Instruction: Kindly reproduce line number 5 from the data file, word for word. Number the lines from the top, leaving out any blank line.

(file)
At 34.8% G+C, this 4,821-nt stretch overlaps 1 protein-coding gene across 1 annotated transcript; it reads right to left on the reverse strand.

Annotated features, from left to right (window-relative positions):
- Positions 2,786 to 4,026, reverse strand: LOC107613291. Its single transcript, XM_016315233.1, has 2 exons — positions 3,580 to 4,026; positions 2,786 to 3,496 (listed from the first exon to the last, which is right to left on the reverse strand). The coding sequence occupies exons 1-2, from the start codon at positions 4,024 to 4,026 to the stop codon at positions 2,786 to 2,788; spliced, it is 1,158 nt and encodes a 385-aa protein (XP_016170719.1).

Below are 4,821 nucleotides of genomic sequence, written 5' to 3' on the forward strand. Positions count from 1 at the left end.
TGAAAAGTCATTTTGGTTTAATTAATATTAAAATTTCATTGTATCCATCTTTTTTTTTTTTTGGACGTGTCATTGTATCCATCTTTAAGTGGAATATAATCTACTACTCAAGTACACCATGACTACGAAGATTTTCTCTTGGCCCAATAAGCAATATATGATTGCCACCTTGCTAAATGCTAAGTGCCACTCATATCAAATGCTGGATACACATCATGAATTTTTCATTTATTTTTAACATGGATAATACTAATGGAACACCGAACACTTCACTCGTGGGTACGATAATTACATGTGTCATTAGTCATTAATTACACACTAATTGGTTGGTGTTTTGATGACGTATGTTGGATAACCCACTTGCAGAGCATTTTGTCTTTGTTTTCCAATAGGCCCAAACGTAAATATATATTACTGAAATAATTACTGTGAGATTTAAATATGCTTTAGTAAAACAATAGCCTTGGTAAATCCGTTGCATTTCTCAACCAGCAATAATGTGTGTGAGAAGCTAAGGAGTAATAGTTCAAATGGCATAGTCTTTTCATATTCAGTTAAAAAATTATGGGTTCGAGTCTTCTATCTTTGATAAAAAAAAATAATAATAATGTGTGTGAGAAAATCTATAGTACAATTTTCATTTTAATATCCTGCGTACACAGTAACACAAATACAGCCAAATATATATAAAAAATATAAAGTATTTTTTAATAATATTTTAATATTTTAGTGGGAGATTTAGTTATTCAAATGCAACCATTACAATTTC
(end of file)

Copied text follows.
TGAAAAGTCATTTTGGTTTAATTAATATTAAAATTTCATTGTATCCATCTTTTTTTTTTTTTGGACGTGTCATTGTATCCATCTTTAAGTGGAATATAATCTACTACTCAAGTACACCATGACTACGAAGATTTTCTCTTGGCCCAATAAGCAATATATGATTGCCACCTTGCTAAATGCTAAGTGCCACTCATATCAAATGCTGGATACACATCATGAATTTTTCATTTATTTTTAACATGGATAATACTAATGGAACACCGAACACTTCACTCGTGGGTACGATAATTACATGTGTCATTAGTCATTAATTACACACTAATTGGTTGGTGTTTTGATGACGTATGTTGGATAACCCACTTGCAGAGCATTTTGTCTTTGTTTTCCAATAGGCCCAAACGTAAATATATATTACTGAAATAATTACTGTGAGATTTAAATATGCTTTAGTAAAACAATAGCCTTGGTAAATCCGTTGCATTTCTCAACCAGCAATAATGTGTGTGAGAAGCTAAGGAGTAATAGTTCAAATGGCATAGTCTTTTCATATTCAGTTAAAAAATTATGGGTTCGAGTCTTCTATCTTTGATAAAAAAAAATAATAATAATGTGTGTGAGAAAATCTATAGTACAATTTTCATTTTAATATCCTGCGTACACAGTAACACAAATACAGCCAAATATATATAAAAAATATAAAGTATTTTTTAATAATATTTTAATATTTTAGTGGGAGATTTAGTTATTCAAATGCAACCATTACAATTTC